• High Peaks and Big Berry Manzanita. NPS Photo|Sierra Willoughby

    Pinnacles

    National Park California

There are park alerts in effect.
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  • No Fires - Fire Danger EXTREME - No Fuego

    No Fires in the campground, no smoking on the trails. Observe these rules to protect park resources. No se permite fumar en los senderos, tampoco se permite las fogatas en el campamento. Proteja los recursos del parque y respete las advertencias. More »

  • Fee Increase at Pinnacles National Park

    On August 1, 2014 the 7 day entrance pass for Pinnacles National Park will increase to $10 for passenger vehicles and motorcycles; bicycle and pedestrian entry will increase to $5.00. The Pinnacles Annual Pass will increase on August 1 to $20.00. More »

Raptor Advisories in Effect

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Date: January 25, 2007

26dayoldRTHA
Red-tailed hawk chicks at 26 days old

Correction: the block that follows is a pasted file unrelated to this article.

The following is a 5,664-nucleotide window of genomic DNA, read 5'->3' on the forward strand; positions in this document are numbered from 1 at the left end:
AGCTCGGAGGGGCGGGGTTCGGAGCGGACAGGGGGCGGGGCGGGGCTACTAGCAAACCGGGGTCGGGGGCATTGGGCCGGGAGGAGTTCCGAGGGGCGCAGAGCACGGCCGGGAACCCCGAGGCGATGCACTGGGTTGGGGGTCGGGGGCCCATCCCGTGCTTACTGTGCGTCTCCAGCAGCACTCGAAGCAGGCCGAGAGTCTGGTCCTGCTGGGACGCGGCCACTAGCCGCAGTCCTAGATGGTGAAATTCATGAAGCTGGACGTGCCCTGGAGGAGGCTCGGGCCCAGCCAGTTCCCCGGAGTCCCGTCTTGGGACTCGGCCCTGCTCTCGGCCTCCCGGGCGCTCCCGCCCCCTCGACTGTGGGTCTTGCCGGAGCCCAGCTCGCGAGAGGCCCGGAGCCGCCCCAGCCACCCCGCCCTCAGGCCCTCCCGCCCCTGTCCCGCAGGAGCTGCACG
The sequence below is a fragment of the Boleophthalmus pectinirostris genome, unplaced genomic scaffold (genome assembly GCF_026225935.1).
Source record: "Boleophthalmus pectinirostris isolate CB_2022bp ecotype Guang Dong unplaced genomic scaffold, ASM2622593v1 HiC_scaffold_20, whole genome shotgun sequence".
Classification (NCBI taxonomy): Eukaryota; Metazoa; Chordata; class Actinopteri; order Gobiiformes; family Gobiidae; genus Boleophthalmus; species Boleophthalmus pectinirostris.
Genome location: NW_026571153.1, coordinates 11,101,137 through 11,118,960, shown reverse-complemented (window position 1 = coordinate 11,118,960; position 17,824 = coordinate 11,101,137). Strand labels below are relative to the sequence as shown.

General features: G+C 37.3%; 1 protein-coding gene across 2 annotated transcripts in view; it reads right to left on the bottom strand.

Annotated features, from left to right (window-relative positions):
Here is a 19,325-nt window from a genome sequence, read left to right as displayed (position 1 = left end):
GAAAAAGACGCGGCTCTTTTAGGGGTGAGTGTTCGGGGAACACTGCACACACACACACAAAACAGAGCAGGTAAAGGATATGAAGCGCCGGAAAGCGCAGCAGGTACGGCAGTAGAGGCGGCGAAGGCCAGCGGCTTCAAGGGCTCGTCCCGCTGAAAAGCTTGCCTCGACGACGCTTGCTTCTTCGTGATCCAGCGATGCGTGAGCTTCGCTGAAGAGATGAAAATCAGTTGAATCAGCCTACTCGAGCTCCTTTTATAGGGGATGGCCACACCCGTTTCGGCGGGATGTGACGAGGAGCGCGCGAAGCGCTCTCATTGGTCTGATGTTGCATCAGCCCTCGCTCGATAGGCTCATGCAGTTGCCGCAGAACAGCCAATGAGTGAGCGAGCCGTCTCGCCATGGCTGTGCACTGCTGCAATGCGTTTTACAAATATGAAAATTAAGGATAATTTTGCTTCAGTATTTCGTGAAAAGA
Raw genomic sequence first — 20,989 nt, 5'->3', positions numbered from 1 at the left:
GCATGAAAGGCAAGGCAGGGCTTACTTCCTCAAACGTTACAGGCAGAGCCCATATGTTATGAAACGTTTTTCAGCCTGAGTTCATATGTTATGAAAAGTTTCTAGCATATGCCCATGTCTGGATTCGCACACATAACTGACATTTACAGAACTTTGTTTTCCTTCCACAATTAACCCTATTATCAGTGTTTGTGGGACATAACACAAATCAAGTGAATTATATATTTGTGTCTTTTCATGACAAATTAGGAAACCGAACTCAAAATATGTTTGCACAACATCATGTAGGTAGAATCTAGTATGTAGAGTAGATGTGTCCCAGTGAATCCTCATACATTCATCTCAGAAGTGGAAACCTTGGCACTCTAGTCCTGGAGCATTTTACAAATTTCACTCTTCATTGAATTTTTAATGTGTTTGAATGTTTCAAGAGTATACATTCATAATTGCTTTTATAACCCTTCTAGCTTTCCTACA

Photo by Gavin Emmons

Annual measures to protect nesting raptors of Pinnacles National Monument will be reinstated as of January 12, 2007, according to Park Superintendent Eric Brunnemann. Last year, ten pairs of prairie falcons produced a total of 30 fledglings. Additionally, the monument had successful nesting by Peregrine Falcons, American Kestrels, Red-tailed Hawks, Red-shouldered Hawks, Cooper’s Hawks, and Golden Eagles.

Park researchers will continue to monitor raptors to better understand these interesting and beautiful birds. “We ask you to refrain from any off-trail hiking and climbing in sensitive areas which include the High Peaks, the Balconies Cliffs area, Little Pinnacles, Citadel, Goat Rock, Pipsqueak Pinnacle, Gargoyle/Piedras Bonitas, Frog/Hand, Egg Rock/Teapot Dome, and the Scout Peak area,” said Brunnemann. “Without your cooperation in avoiding the advisory areas, this program could not be the success that it is,” he continued.

The specific locations of these sensitive areas are posted on information boards at trailheads, at the visitor centers, on the web at www.nps.gov/pinn or by calling (831)-389-4485 ext 0.For more information regarding the monument’s raptor monitoring program, please call the office of Research and Resource Management at 831-389-4485 extension 270.

Did You Know?

Pinnacles bee photo by Keir Morse

Pinnacles National Park has the greatest number of bee species per unit area of any place ever studied. The roughly 400 bee species are mostly solitary; they don't live in hives.